This week’s Nature has an article by Paul Steinhardt, with the title Big Bang blunder bursts the multiverse bubble. The subtitle of the piece describes the BICEP2 frenzy of last March as “premature hype”, and the description in the body of the article is:
The results were hailed as proof of the Big Bang inflationary theory and its progeny, the multiverse. Nobel prizes were predicted and scores of theoretical models spawned. The announcement also influenced decisions about academic appointments and the rejections of papers and grants. It even had a role in governmental planning of large-scale projects.
Given recent arguments that BICEP2 may be seeing dust, not primordial gravitational waves, the March media frenzy quite possibly was highly premature, if not completely misguided. Steinhardt goes on to argue that in the future
announcements should be made after submission to journals and vetting by expert referees. If there must be a press conference, hopefully the scientific community and the media will demand that it is accompanied by a complete set of documents, including details of the systematic analysis and sufficient data to enable objective verification.
He also takes the occasion to note the odd fact that while BICEP2 results have been claimed to be proof of inflation and the multiverse, if they turn out to be wrong, that’s fine too:
The BICEP2 incident has also revealed a truth about inflationary theory. The common view is that it is a highly predictive theory. If that was the case and the detection of gravitational waves was the ‘smoking gun’ proof of inflation, one would think that non-detection means that the theory fails. Such is the nature of normal science. Yet some proponents of inflation who celebrated the BICEP2 announcement already insist that the theory is equally valid whether or not gravitational waves are detected. How is this possible?
The answer given by proponents is alarming: the inflationary paradigm is so flexible that it is immune to experimental and observational tests. First, inflation is driven by a hypothetical scalar field, the inflaton, which has properties that can be adjusted to produce effectively any outcome. Second, inflation does not end with a universe with uniform properties, but almost inevitably leads to a multiverse with an infinite number of bubbles, in which the cosmic and physical properties vary from bubble to bubble. The part of the multiverse that we observe corresponds to a piece of just one such bubble. Scanning over all possible bubbles in the multiverse, everything that can physically happen does happen an infinite number of times. No experiment can rule out a theory that allows for all possible outcomes. Hence, the paradigm of inflation is unfalsifiable…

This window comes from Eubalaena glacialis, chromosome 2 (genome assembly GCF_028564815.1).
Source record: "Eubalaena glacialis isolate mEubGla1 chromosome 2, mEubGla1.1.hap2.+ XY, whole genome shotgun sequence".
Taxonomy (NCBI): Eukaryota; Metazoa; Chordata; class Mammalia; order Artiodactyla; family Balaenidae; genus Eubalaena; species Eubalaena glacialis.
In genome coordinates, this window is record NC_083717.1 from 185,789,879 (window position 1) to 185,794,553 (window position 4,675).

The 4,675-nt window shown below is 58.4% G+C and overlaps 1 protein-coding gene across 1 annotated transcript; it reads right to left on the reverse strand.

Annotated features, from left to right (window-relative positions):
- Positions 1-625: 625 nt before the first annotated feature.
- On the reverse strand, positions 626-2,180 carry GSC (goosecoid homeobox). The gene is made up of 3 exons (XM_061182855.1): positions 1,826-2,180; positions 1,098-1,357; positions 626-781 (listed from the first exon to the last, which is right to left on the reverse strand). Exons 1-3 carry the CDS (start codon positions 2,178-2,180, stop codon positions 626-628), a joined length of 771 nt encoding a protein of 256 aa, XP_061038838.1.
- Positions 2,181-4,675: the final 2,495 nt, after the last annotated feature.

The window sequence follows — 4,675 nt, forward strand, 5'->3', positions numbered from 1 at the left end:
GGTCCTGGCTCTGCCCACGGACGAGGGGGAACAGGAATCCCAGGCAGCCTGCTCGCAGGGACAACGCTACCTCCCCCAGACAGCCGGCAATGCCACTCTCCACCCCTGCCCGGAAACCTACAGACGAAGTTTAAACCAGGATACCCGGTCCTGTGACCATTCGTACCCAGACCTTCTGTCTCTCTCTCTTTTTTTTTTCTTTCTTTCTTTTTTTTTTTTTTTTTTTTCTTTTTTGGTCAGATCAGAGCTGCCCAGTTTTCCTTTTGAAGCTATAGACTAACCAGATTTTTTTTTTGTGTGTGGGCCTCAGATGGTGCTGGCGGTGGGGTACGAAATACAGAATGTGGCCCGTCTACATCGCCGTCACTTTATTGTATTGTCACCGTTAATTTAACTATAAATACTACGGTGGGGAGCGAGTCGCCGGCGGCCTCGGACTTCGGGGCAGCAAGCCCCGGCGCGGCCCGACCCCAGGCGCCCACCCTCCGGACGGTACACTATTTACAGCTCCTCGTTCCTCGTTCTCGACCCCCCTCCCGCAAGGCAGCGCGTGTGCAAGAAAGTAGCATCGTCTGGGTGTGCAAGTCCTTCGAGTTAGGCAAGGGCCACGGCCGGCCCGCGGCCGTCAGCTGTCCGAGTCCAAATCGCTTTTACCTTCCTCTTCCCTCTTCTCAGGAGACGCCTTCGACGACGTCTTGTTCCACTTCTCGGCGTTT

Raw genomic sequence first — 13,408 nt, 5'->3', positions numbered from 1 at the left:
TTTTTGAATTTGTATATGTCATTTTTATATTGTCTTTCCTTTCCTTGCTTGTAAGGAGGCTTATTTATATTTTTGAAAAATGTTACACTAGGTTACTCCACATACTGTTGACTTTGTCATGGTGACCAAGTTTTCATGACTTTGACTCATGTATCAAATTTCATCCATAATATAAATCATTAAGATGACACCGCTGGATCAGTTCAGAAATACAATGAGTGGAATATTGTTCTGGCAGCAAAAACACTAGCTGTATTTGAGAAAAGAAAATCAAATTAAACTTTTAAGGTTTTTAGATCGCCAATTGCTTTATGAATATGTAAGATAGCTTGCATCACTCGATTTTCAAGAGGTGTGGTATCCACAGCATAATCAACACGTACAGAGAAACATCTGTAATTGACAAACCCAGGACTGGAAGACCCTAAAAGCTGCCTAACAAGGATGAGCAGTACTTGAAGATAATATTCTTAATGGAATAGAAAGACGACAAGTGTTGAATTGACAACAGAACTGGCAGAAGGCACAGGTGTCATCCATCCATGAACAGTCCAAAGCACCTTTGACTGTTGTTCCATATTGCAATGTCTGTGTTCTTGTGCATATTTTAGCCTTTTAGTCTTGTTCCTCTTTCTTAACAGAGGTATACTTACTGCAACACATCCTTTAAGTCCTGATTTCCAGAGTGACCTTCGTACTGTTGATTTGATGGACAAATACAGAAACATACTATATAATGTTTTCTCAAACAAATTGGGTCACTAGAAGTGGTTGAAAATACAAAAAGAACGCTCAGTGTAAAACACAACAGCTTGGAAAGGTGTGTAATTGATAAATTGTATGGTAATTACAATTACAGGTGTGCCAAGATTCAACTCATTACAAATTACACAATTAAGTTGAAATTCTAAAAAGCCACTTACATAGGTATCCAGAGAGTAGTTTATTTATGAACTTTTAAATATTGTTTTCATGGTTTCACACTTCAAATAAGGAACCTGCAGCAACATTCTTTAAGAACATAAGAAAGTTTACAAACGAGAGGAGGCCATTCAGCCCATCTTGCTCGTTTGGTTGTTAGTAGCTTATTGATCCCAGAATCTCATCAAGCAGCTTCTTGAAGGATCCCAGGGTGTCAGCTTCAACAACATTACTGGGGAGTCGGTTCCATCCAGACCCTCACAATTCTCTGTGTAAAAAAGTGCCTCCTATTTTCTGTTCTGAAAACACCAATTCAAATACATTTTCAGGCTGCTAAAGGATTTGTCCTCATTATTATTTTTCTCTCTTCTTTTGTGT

Taking this into account, it is clear that the inflationary paradigm is fundamentally untestable, and hence scientifically meaningless.
Steinhardt was on a panel last Friday night here in New York at the World Science Festival, which can be watched here. The panel included Guth and Linde (who earlier in the week got $1 million for their work on inflation), as well as John Kovac of BICEP, and Amber Miller, Dean of Science here at Columbia. The last part of the video includes an unsuccessful attempt by Steinhardt to pin down Kovac on the significance of the BICEP2 evidence for primordial gravitational waves claim, as well as an exchange with Guth and Linde. They both defend inflation as the best model of the alternatives.
Multiverse promotion continues apace, with Steinhardt one of a rather small number of physicists publicly objecting. On Monday Alexander Vilenkin will explain to the public at the American Museum of Natural History that “the Big Bang was not a unique event in cosmic history and that other Big Bangs constantly erupt in remote parts of the universe, producing new worlds with a great variety of physical properties” (see here). A recent story on livescience has Brian Greene on the multiverse. Over at Massimo Pigliucci’s Scientia Salon Coel Hellier is starting a multipart series arguing against multiverse skeptics with The multiverse as a scientific concept — part I. Nothing in Part I about the problematic issues (untestable claims that fundamental physics is “environmental”), maybe in Part II…